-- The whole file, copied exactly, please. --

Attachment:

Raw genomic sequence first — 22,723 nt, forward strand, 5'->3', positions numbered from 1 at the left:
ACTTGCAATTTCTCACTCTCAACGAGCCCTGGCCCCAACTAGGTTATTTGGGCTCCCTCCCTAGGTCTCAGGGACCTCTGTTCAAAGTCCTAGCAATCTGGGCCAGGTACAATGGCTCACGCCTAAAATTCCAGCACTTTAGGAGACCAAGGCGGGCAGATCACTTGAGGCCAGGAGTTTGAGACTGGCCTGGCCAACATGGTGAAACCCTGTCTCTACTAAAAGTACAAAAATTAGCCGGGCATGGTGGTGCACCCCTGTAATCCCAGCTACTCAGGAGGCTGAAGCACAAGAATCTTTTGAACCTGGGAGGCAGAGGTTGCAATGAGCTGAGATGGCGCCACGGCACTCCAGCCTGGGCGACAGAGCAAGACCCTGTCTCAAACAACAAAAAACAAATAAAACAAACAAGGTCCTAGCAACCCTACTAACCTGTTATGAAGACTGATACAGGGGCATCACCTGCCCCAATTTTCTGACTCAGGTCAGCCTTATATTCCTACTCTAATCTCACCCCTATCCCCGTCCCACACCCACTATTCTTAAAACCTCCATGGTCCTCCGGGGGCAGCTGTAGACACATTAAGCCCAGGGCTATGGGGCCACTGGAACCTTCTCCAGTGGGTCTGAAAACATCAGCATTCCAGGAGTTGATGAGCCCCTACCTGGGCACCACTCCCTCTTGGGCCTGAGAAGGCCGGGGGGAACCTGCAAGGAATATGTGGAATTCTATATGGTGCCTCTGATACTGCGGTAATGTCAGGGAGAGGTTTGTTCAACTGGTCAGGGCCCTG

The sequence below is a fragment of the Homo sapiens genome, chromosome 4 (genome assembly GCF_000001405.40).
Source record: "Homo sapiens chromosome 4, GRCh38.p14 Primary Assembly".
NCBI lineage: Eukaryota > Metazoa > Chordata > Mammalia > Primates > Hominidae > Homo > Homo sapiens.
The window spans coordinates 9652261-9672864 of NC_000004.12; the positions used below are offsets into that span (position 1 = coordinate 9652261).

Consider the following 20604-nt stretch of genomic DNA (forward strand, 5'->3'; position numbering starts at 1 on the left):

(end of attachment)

Raw genomic sequence first — 22,723 nt, forward strand, 5'->3', positions numbered from 1 at the left:
ACTTGCAATTTCTCACTCTCAACGAGCCCTGGCCCCAACTAGGTTATTTGGGCTCCCTCCCTAGGTCTCAGGGACCTCTGTTCAAAGTCCTAGCAATCTGGGCCAGGTACAATGGCTCACGCCTAAAATTCCAGCACTTTAGGAGACCAAGGCGGGCAGATCACTTGAGGCCAGGAGTTTGAGACTGGCCTGGCCAACATGGTGAAACCCTGTCTCTACTAAAAGTACAAAAATTAGCCGGGCATGGTGGTGCACCCCTGTAATCCCAGCTACTCAGGAGGCTGAAGCACAAGAATCTTTTGAACCTGGGAGGCAGAGGTTGCAATGAGCTGAGATGGCGCCACGGCACTCCAGCCTGGGCGACAGAGCAAGACCCTGTCTCAAACAACAAAAAACAAATAAAACAAACAAGGTCCTAGCAACCCTACTAACCTGTTATGAAGACTGATACAGGGGCATCACCTGCCCCAATTTTCTGACTCAGGTCAGCCTTATATTCCTACTCTAATCTCACCCCTATCCCCGTCCCACACCCACTATTCTTAAAACCTCCATGGTCCTCCGGGGGCAGCTGTAGACACATTAAGCCCAGGGCTATGGGGCCACTGGAACCTTCTCCAGTGGGTCTGAAAACATCAGCATTCCAGGAGTTGATGAGCCCCTACCTGGGCACCACTCCCTCTTGGGCCTGAGAAGGCCGGGGGGAACCTGCAAGGAATATGTGGAATTCTATATGGTGCCTCTGATACTGCGGTAATGTCAGGGAGAGGTTTGTTCAACTGGTCAGGGCCCTG

The sequence below is a fragment of the Homo sapiens genome, chromosome 4 (genome assembly GCF_000001405.40).
Source record: "Homo sapiens chromosome 4, GRCh38.p14 Primary Assembly".
NCBI lineage: Eukaryota > Metazoa > Chordata > Mammalia > Primates > Hominidae > Homo > Homo sapiens.
The window spans coordinates 9652261-9672864 of NC_000004.12; the positions used below are offsets into that span (position 1 = coordinate 9652261).

Consider the following 20604-nt stretch of genomic DNA (forward strand, 5'->3'; position numbering starts at 1 on the left):